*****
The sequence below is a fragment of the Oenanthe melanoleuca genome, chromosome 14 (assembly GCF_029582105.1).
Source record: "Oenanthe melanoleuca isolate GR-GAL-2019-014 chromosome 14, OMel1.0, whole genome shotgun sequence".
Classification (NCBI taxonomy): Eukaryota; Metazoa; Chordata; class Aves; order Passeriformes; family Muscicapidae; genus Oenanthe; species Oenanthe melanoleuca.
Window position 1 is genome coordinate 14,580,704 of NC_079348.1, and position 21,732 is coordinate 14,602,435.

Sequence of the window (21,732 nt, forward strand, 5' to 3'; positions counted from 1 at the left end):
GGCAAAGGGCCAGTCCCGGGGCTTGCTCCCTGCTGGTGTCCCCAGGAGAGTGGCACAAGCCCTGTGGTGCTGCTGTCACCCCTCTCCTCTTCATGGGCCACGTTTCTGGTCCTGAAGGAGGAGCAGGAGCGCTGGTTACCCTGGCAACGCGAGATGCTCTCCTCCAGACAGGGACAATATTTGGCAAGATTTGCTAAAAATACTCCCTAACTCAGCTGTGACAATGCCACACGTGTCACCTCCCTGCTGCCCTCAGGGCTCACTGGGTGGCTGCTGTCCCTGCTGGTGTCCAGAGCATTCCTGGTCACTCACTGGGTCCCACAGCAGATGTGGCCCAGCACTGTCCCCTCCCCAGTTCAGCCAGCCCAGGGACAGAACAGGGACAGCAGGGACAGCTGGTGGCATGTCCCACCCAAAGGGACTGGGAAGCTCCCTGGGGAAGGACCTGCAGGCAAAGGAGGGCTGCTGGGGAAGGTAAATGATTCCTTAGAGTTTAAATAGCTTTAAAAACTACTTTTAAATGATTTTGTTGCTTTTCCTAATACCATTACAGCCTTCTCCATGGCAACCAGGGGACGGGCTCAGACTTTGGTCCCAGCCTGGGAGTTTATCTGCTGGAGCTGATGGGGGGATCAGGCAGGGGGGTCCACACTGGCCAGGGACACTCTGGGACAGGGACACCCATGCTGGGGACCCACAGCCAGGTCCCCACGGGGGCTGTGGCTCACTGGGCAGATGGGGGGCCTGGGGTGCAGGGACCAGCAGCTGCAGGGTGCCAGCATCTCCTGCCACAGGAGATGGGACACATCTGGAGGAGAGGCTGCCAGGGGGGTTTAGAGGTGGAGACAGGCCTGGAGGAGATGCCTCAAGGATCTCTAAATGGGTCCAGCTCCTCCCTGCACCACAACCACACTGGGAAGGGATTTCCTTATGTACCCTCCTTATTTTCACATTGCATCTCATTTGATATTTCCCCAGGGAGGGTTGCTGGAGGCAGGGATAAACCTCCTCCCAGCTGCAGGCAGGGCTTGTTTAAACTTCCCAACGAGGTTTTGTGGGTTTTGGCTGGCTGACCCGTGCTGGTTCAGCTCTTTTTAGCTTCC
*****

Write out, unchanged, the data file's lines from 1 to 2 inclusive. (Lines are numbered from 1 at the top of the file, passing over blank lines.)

The sequence below is a fragment of the Oenanthe melanoleuca genome, chromosome 14 (assembly GCF_029582105.1).
Source record: "Oenanthe melanoleuca isolate GR-GAL-2019-014 chromosome 14, OMel1.0, whole genome shotgun sequence".